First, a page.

• The glory of the Italian Prune Plum lies in its size. Because it is small, and less juicy than other plums, when it is baked, it concentrates in flavor and texture, so that the fruit maintains more of its shape, and because there is less liquid, the flavor is more intense.
• European plums, (prunes or prune plums) are always freestone, meaning the flesh does not adhere to the pit, and they are also always blue or purple in color.
• European plums are smaller and firmer than the Japanese plums, and they are also sweeter and less juicy.
• This hardy plum is good for cooking and preserving.
COOKING & HANDLING TIPS
• Plums are ripe and ready to eat when they give off a sweet plum aroma and are soft to the touch.
• To remove the pit in freestone plums, cut along the seam of the plum to the pit, then twist each half in the opposite direction. The pit can then be easily cut out.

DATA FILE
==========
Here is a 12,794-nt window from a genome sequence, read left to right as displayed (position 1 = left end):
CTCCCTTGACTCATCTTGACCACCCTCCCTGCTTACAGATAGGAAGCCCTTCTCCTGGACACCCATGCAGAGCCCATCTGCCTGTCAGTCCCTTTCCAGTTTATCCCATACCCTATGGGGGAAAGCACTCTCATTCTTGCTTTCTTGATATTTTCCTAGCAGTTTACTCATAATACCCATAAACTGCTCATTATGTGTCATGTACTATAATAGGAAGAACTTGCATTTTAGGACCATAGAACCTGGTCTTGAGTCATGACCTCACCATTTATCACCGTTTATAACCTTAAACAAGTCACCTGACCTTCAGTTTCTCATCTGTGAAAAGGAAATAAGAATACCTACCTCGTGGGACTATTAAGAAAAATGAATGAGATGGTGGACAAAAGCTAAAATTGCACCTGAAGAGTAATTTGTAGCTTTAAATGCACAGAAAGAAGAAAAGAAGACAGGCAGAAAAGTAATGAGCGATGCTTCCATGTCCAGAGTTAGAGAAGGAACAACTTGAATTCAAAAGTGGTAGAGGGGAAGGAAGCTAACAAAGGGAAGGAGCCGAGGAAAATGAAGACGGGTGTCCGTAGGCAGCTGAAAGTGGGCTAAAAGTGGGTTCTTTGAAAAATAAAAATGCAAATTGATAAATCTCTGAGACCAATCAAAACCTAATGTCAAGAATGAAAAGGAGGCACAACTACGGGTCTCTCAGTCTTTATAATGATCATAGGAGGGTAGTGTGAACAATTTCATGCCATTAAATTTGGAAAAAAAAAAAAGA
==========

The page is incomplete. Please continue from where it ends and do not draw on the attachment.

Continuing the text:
• Plums can be peeled easily by dropping them in boiling water for around 30 seconds and then immediately chilled in ice water. The skin of the plums will slip off like those of peaches or tomatoes done in a similar fashion.
• Even though plums are mostly consumed fresh, they are delicious sautéed or baked as a side dish for poultry and pork. They are also delicious in stuffing, jams, chutney, tarts, sauces and soups. Chefs often prepare plums with cinnamon, nutmeg, cloves, lemon, orange, orange liqueurs, brandy and ports.
• Store the plums at room temperature (between 51°F and 77°F) until fully ripened and ready to eat. To accelerate the ripening process when you bring them home, place the plums in a paper bag along with a ethylene producing fruit such as a banana, apple or pear.
• Once ripened, store the plums in the refrigerator until eaten but keep them away from ethylene producing fruit so they do not become over ripe.